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Beer: Belgian brewed La Chouffe not just for 'little people'

La Chouffe Blond has a typically Belgian candy-like aroma, with a delicate hint of grassy hops.
Paul McConville

NOT that he's short of a bob or two, but Elton John stumbled upon a nice little money-spinner when he decided to re-make a Shakespearean classic with garden ornaments and his own back catalogue.

Gnomeo and Juliet was a popular animated movie, stripped of the more brutal tones of the Shakespeare and beefed up with some Elton John favourites. The fact that a follow-up of sorts called Sherlock Gnomes achieved a modicum of success suggests there is some sort of fascination with gnomes.

Now, I'm not a fan of the porcelain people myself, but when I snapped up a couple of bottles of La Chouffe recently, I quickly realised that the Belgian beermakers who produced them had a soft spot for gnomes too.

They have the little guy splashed all over the bottles of their beer: depending on the style of beer, the Chouffe gnome is depicted accordingly. For example, McChouffe, a dark Scottish ale, has the gnome on the label in a tartan hat and playing a pair of bagpipes – but more on that later.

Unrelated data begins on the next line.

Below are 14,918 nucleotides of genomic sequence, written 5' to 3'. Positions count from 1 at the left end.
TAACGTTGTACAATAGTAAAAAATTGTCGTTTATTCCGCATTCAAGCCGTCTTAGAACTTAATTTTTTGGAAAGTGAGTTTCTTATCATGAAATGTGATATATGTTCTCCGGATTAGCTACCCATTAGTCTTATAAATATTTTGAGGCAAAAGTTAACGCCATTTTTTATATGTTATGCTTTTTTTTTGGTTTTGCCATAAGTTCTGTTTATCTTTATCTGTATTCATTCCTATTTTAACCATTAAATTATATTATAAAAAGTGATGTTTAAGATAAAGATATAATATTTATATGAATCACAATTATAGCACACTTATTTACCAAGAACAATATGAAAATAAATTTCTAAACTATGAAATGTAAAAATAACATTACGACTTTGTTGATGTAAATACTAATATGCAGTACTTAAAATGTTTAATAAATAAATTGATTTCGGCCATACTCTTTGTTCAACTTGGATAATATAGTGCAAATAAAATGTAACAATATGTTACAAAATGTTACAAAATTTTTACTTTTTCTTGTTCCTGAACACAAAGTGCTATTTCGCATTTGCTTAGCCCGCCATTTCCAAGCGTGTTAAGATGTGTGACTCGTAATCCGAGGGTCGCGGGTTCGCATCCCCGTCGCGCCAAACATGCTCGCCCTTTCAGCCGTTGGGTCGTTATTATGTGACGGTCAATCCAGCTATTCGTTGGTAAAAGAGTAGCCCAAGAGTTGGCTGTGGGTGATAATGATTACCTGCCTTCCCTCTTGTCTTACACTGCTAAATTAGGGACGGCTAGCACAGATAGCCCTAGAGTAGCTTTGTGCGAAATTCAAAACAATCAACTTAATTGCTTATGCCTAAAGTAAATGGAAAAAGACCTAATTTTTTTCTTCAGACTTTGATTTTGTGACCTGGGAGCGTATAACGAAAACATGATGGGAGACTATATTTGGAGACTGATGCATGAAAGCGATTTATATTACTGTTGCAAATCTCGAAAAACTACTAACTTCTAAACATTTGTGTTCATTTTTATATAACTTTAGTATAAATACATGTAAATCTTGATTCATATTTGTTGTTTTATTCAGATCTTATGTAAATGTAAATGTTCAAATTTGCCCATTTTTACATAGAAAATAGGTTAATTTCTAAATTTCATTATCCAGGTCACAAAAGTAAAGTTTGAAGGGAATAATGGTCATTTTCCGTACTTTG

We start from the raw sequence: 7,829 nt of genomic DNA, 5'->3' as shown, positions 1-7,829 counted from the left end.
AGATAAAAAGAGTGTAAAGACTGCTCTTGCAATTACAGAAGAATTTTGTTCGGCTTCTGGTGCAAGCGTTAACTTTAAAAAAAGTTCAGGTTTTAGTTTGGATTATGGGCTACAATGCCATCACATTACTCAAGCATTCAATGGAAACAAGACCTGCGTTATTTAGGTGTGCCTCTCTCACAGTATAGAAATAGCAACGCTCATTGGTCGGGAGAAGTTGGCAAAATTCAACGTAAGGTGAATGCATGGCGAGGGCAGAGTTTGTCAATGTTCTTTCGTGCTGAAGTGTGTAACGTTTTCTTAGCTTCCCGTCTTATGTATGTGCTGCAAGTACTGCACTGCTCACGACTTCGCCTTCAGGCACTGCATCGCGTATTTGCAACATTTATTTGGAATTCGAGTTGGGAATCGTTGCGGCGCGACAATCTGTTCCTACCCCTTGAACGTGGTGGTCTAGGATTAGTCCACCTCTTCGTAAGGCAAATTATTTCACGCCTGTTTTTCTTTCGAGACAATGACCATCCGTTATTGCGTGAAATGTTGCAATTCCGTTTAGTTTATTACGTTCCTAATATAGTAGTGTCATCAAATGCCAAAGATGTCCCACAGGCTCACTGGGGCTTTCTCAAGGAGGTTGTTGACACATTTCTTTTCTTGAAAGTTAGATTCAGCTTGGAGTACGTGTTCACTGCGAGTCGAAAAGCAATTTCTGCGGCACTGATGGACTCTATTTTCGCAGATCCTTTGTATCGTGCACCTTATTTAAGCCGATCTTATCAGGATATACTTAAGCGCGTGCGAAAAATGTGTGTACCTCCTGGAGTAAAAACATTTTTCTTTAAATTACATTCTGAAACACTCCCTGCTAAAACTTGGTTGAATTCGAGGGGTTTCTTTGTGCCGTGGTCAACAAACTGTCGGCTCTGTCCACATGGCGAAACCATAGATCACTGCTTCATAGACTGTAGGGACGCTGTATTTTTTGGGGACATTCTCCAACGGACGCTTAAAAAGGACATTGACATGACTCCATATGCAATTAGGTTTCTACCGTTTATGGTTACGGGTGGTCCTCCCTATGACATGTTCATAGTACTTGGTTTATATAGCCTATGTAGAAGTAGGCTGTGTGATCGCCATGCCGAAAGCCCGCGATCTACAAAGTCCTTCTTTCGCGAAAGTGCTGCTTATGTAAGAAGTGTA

The Chouffe beers are brewed in the Brasserie d'Achouffe in the Wallonia village of the same name. The first one I tried was La Chouffe Blond, which features our gnome friend on a unicycle.

The beer is, of course, blond in colour, with a slightly cloudy look at a fluffy, white head. It has a typically Belgian candy-like aroma, with a delicate hint of grassy hops. The beer is high on carbonation, which pushes the flavours around the mouth. There's a fruity, almost bubble gum like sweetness to it, with a hint of spice and notes of herb like coriander.

This full-bodied blond clocks in at eight per cent, so tread carefully, especially when there's gnomes about. I've always been a fan of Belgian brown ales – or bruin as they're called – but McChouffe combines this style with the Scottish 'wee heavy' and the result is a luscious beer, which pours a mahogany colour and has a whole host of flavours competing for a place on the palate.

You've got those nice toffee and caramel flavours you expect from a dark ale, but there's also a bit of spice in their too, a hint of fruitiness and even a little liquorice coming through too. This is also an eight per center and with plenty going on, it's a bit of a sipper.

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